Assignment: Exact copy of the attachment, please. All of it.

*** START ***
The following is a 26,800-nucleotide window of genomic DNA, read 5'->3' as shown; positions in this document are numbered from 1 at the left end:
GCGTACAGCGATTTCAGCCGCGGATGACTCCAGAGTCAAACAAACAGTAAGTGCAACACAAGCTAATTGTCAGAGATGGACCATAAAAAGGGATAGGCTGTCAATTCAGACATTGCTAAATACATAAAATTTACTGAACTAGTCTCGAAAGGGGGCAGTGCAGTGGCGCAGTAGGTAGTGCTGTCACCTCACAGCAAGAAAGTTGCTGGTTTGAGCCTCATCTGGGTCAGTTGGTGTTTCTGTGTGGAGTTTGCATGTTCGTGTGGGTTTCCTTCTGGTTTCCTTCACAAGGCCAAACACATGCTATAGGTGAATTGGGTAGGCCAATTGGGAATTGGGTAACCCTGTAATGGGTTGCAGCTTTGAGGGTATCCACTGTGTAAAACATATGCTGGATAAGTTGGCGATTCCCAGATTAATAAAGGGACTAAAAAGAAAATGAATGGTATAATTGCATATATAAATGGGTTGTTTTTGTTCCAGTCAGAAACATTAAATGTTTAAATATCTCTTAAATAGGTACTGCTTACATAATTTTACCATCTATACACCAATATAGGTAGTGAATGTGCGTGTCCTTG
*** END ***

The following is a 26,800-nucleotide window of genomic DNA, read 5'->3' as shown; positions in this document are numbered from 1 at the left end:
GCGTACAGCGATTTCAGCCGCGGATGACTCCAGAGTCAAACAAACAGTAAGTGCAACACAAGCTAATTGTCAGAGATGGACCATAAAAAGGGATAGGCTGTCAATTCAGACATTGCTAAATACATAAAATTTACTGAACTAGTCTCGAAAGGGGGCAGTGCAGTGGCGCAGTAGGTAGTGCTGTCACCTCACAGCAAGAAAGTTGCTGGTTTGAGCCTCATCTGGGTCAGTTGGTGTTTCTGTGTGGAGTTTGCATGTTCGTGTGGGTTTCCTTCTGGTTTCCTTCACAAGGCCAAACACATGCTATAGGTGAATTGGGTAGGCCAATTGGGAATTGGGTAACCCTGTAATGGGTTGCAGCTTTGAGGGTATCCACTGTGTAAAACATATGCTGGATAAGTTGGCGATTCCCAGATTAATAAAGGGACTAAAAAGAAAATGAATGGTATAATTGCATATATAAATGGGTTGTTTTTGTTCCAGTCAGAAACATTAAATGTTTAAATATCTCTTAAATAGGTACTGCTTACATAATTTTACCATCTATACACCAATATAGGTAGTGAATGTGCGTGTCCTTG